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Maggie Valley to give food trucks a try

Maggie Valley to give food trucks a try

Maggie Valley has decided on the details for its Food Truck Pilot Program, slated for approval Oct. 4. At the Sept. 14 board meeting, Town Planner Kaitland Finkle presented Food Truck Pilot Program options to the board so members could decide what would work best for Maggie Valley. 

A survey conducted by the Maggie Valley Chamber of Commerce, as well as a Facebook group for public input on the subject, demonstrated widespread support for food trucks in Maggie Valley. The strongest opposition, according to the survey, came from the restaurant industry. Similarly, the strongest opposition on the town board to the idea of food trucks in Maggie Valley comes from Mayor Mike Eveland, previous owner of Rendezvous Restaurant. 

The first decision to make was where food trucks could be located. The board decided on the Sweet Briar Lot at 3399 Soco Road across from the Festival Grounds as the only location for potential food trucks. There will be three spots available for vendors to set up shop. 

Board members also had to decide how many hours per day and days per week food trucks would be permitted to serve food. Some board members wanted to restrict the days and hours food trucks could operate, but others questioned this logic during a program intended to determine what works best for Maggie Valley. 

“I think that if we’re doing a pilot period, we need to see what actually happens. If we restrict it, we won’t know,” said Alderwoman Twinkle Patel. “I think that every day makes sense, because we don’t know what’s going to happen.”

Patel has been a strong supporter of allowing food trucks in the valley. 

“All I’ll say is, getting into October, September, November it’s the last months for restaurants. And we’re going to be competing against them Thursdays, Fridays and Saturdays which are their biggest days. And taking away funds from them could hurt them during the course of the winter and that sort of thing,” said Eveland. “So just remember that your decision is going to impact people directly.” 

Aldermen Tammy and Philip Wight seem to be on board for food trucks. 

“I think if we’re going to do a pilot program to see how it works, how are we going to know what works if we don’t try every day,” said Tammy Wight.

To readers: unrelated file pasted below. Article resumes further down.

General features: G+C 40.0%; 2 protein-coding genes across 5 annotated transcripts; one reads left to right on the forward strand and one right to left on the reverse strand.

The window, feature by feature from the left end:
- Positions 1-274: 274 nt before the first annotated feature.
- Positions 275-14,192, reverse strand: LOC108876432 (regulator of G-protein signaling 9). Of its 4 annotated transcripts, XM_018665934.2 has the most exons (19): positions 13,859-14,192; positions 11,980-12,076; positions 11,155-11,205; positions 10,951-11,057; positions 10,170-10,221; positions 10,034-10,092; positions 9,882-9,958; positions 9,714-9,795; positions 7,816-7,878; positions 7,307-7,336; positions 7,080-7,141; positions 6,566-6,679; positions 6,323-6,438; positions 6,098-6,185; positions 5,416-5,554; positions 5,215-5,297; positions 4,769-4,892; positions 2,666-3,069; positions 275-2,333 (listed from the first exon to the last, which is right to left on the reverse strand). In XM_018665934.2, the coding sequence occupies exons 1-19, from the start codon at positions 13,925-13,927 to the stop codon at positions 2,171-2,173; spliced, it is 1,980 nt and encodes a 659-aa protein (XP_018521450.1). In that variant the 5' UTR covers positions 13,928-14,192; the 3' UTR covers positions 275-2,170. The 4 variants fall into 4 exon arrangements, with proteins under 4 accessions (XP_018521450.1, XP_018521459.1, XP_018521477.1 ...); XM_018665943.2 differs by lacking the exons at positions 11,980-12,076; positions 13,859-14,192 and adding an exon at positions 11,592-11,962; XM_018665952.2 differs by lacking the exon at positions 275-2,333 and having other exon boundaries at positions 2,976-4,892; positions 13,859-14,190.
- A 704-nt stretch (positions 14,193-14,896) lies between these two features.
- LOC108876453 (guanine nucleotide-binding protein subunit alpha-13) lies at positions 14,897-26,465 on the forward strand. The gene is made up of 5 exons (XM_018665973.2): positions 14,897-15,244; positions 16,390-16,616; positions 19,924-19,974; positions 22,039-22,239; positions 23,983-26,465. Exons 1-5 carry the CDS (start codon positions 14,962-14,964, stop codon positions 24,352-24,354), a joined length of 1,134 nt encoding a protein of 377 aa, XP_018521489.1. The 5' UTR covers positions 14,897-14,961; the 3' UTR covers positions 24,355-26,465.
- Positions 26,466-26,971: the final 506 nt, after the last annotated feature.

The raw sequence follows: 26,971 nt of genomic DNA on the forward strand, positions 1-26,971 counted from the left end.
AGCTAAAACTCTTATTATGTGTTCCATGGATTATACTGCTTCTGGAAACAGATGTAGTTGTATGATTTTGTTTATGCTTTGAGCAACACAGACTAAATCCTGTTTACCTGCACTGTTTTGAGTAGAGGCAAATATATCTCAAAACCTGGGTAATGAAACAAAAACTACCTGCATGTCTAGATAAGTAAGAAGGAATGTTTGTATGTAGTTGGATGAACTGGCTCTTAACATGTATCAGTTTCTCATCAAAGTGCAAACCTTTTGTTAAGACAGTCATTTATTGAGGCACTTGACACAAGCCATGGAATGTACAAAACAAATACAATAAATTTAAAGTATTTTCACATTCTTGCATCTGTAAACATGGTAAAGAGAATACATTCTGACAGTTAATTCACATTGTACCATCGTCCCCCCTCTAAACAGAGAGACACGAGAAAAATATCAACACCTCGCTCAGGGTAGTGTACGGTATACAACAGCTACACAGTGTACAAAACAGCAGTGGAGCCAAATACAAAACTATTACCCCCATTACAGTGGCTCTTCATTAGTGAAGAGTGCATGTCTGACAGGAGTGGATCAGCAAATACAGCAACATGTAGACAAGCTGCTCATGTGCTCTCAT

Ultimately, the board decided to allow operation seven days a week from 10 a.m. to 10 p.m., except for days when there are events scheduled at the festival grounds. 

For the duration of the three month pilot program, a permitting fee of $100 per month will be required for any food trucks wanting to participate. The discussion over permit cost was contentious. Both Eveland and Phillip Wight were in favor of charging a higher fee for permits, concerned that food trucks might pay for the low-cost permit but not continue to set up shop in Maggie Valley if it isn’t worth their time or money. 

“It gets back to, are we as the town trying to book these to make sure they’re here as an option? Or are we making the option available for people to come?” asked Finkle. 

Food trucks that are permitted will be allowed to fill the three spots available on a first-come, first-serve basis. Vendors will also be required to submit a deposit to ensure proper grease and trash disposal. Each truck will be responsible for its own generator, as no electrical hookups are available. 

Finkle based her options and information for the board partly on the pilot programs of other cities in the region. Asheville conducted its own Food Truck Pilot Program in 2018. Similar to what Maggie Valley will conduct, Asheville had one location that accommodated up to four vendors, seven days a week from 7 a.m. to 10 p.m., on a first-come, first-serve basis. 

Approval of the Maggie Valley Food Truck Pilot Program will take place at the Oct. 4 agenda setting meeting.

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